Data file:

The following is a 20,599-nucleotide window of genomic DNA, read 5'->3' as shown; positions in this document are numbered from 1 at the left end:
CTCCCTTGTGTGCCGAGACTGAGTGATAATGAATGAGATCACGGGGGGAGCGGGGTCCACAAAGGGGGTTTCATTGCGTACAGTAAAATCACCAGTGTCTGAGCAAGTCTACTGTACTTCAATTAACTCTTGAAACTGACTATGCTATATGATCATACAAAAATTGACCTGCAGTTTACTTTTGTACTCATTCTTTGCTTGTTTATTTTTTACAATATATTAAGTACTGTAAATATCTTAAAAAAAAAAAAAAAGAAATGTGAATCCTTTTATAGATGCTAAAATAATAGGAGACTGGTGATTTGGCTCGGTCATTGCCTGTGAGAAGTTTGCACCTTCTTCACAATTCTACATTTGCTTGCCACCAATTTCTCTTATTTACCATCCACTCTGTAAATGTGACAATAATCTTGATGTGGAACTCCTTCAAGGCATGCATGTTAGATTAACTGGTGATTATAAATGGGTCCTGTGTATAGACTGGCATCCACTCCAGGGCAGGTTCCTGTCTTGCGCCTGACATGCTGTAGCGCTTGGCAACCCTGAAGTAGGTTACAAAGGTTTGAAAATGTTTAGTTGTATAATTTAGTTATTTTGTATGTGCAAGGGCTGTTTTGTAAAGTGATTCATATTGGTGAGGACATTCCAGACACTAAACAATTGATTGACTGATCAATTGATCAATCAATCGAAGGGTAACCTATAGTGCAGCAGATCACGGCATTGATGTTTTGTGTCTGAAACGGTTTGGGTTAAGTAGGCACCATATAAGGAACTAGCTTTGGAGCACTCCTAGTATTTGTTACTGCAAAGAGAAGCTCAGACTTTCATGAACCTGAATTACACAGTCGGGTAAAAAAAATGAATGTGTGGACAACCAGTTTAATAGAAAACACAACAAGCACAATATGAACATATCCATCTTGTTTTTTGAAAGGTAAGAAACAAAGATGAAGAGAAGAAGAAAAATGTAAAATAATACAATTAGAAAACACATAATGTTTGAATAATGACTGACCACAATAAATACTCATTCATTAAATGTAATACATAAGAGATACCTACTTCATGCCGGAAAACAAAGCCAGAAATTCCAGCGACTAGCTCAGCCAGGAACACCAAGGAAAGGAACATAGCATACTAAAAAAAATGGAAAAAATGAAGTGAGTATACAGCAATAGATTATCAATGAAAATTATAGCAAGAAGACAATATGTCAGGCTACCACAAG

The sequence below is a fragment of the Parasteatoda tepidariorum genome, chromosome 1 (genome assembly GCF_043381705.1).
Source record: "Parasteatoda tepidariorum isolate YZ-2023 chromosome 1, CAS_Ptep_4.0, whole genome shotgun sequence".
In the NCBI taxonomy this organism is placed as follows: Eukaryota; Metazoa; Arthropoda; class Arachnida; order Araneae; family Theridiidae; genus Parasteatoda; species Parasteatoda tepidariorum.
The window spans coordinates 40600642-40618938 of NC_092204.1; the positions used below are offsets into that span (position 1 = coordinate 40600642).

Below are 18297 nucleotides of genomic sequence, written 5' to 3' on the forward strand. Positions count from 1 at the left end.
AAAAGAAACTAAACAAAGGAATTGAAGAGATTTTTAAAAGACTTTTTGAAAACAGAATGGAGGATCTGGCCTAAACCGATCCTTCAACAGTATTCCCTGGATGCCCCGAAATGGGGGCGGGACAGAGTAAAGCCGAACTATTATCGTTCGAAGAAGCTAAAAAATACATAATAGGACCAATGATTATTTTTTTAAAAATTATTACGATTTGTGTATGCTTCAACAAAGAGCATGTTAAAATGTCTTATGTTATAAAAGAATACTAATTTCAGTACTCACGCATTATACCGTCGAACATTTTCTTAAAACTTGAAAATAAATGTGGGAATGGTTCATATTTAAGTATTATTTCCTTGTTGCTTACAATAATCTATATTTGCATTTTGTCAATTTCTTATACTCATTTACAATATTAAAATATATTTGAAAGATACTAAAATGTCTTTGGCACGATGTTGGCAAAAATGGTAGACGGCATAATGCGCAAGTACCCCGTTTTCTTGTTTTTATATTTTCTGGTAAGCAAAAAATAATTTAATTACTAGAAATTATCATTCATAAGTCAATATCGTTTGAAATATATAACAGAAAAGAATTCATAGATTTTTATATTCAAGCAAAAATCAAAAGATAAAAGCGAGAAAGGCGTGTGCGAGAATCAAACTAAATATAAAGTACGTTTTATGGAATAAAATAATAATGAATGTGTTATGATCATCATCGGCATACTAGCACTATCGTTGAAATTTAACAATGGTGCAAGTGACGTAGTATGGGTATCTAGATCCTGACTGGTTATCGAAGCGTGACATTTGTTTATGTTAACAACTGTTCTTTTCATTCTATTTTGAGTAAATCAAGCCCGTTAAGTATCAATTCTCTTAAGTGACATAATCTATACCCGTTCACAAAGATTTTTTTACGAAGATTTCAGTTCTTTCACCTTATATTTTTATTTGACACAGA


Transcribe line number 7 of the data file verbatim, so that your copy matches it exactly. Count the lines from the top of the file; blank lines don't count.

Below are 18297 nucleotides of genomic sequence, written 5' to 3' on the forward strand. Positions count from 1 at the left end.